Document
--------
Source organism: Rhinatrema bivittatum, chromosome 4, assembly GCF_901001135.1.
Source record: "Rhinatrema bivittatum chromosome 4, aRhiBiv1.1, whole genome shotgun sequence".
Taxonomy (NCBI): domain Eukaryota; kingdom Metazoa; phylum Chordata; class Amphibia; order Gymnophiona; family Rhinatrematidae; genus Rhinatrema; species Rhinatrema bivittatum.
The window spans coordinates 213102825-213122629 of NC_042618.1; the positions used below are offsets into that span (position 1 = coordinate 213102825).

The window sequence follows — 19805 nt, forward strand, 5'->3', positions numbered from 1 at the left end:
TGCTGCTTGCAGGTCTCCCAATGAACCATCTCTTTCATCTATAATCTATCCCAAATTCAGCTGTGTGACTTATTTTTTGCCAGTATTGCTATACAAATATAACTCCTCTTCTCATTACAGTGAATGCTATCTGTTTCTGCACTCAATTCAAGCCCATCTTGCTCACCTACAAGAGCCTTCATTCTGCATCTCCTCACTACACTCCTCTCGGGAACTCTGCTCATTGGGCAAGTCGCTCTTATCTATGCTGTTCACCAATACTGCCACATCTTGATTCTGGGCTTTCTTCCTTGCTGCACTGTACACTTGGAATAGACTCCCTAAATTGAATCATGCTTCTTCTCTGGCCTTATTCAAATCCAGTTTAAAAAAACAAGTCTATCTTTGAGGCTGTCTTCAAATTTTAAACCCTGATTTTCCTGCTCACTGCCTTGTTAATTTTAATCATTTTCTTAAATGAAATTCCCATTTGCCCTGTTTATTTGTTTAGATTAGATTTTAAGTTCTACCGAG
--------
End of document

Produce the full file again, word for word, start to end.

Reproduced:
Source organism: Rhinatrema bivittatum, chromosome 4, assembly GCF_901001135.1.
Source record: "Rhinatrema bivittatum chromosome 4, aRhiBiv1.1, whole genome shotgun sequence".
Taxonomy (NCBI): domain Eukaryota; kingdom Metazoa; phylum Chordata; class Amphibia; order Gymnophiona; family Rhinatrematidae; genus Rhinatrema; species Rhinatrema bivittatum.
The window spans coordinates 213102825-213122629 of NC_042618.1; the positions used below are offsets into that span (position 1 = coordinate 213102825).

The window sequence follows — 19805 nt, forward strand, 5'->3', positions numbered from 1 at the left end:
TGCTGCTTGCAGGTCTCCCAATGAACCATCTCTTTCATCTATAATCTATCCCAAATTCAGCTGTGTGACTTATTTTTTGCCAGTATTGCTATACAAATATAACTCCTCTTCTCATTACAGTGAATGCTATCTGTTTCTGCACTCAATTCAAGCCCATCTTGCTCACCTACAAGAGCCTTCATTCTGCATCTCCTCACTACACTCCTCTCGGGAACTCTGCTCATTGGGCAAGTCGCTCTTATCTATGCTGTTCACCAATACTGCCACATCTTGATTCTGGGCTTTCTTCCTTGCTGCACTGTACACTTGGAATAGACTCCCTAAATTGAATCATGCTTCTTCTCTGGCCTTATTCAAATCCAGTTTAAAAAAACAAGTCTATCTTTGAGGCTGTCTTCAAATTTTAAACCCTGATTTTCCTGCTCACTGCCTTGTTAATTTTAATCATTTTCTTAAATGAAATTCCCATTTGCCCTGTTTATTTGTTTAGATTAGATTTTAAGTTCTACCGAG